Current Affairs 22 March 2019 Digest 1: World Water Day, International Day of Forests observed
The World Water Day was observed across the globe on March 22 with the theme ‘Leaving no one behind’. The sustainable development goal 6 aims to ensure availability and sustainable management of water for all by 2030, which by definition means leaving no one behind.
Story 1- World Water Day observed with theme ‘Leaving no one behind’
The World Water Day was observed across the globe on March 22, 2019 with the theme ‘Leaving no one behind’. The theme is the central promise of the 2030 agenda for sustainable development, which states that as sustainable development progresses, everyone must benefit.
The sustainable development goal 6 aims to ensure availability and sustainable management of water for all by 2030, which by definition means leaving no one behind.
The day is observed every year on March 22 to emphasise on the importance of freshwater and advocate for the sustainable management of freshwater resources.
• The day is an international observance and an opportunity to learn more about water related issues, be inspired to tell others and take action to make a difference.
• The day is coordinated by UN-Water, the UN’s inter-agency collaboration mechanism for all freshwater related issues, in collaboration with governments and partners.
• Every year, UN-Water sets a theme for World Water Day corresponding to a current or future challenge.
• The engagement campaign is coordinated by one or several of the UN-Water Members with a related mandate.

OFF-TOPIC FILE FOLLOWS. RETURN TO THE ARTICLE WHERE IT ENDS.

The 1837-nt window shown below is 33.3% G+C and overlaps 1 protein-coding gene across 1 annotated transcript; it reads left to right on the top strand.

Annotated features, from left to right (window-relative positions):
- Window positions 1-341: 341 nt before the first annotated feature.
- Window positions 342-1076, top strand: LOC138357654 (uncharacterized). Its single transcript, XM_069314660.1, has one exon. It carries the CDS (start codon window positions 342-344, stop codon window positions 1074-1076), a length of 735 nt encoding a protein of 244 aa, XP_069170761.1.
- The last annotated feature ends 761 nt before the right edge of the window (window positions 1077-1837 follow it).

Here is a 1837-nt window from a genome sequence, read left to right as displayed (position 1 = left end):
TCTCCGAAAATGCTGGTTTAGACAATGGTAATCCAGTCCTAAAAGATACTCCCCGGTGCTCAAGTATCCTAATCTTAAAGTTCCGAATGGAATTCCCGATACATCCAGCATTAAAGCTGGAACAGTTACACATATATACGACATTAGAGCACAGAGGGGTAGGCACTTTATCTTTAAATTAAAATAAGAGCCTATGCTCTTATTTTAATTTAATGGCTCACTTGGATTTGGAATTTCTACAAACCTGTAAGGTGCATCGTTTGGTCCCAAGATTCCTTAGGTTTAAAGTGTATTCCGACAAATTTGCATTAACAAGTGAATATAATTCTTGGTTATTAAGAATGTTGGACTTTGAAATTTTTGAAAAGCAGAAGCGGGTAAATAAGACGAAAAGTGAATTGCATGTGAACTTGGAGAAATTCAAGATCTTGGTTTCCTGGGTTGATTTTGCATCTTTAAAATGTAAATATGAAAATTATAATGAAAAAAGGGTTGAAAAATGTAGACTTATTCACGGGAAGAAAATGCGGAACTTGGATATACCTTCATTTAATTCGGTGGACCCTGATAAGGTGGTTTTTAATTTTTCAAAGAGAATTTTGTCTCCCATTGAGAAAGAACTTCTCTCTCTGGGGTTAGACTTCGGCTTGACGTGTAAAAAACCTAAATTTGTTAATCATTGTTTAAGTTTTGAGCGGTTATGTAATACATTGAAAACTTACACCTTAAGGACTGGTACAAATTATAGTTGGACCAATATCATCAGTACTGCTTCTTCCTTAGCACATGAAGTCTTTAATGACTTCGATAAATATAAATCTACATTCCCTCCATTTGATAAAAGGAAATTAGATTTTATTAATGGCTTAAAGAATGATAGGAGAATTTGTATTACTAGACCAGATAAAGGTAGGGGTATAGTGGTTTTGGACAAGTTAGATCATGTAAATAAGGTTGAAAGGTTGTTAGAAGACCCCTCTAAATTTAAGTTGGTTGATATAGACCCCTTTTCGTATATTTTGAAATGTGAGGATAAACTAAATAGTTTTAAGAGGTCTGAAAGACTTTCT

• Under this year’s theme, water services must meet the needs of all people including the marginalised groups and their voices must be heard in decision-making processes.
Water is a vital resource that not only helps sustain life but also helps create jobs and support economic, social and human development.
Currently, billions of people acrosss the world are living without safe water and as a result their households, schools, workplaces, farms and factories are struggling to survive and thrive.
Inequality in accessing water
In 2010, the UN recognised “the right to safe and clean drinking water and sanitation as a human right that is essential for the full enjoyment of life and all human rights.”
The human right to water entitles everyone, without discrimination, to sufficient, safe, acceptable, physically accessible and affordable water for personal and domestic use; which includes water for drinking, personal sanitation, washing of clothes, food preparation and personal and household hygiene.
People are left behind without having access to safe and clean water for many different reasons such as their gender, race, religion, caste, ethnicity, nationality, disability, age, health status, property, economic and social status.
Other factors including environmental degradation, climate change, population growth, conflict, forced displacement and migration flows also disproportionately affect marginalised groups through impacts on water.
An International Day to celebrate freshwater was recommended at the 1992 United Nations Conference on Environment and Development (UNCED) in Rio de Janeiro. The United Nations General Assembly responded by designating March 22, 1993 as the first World Water Day.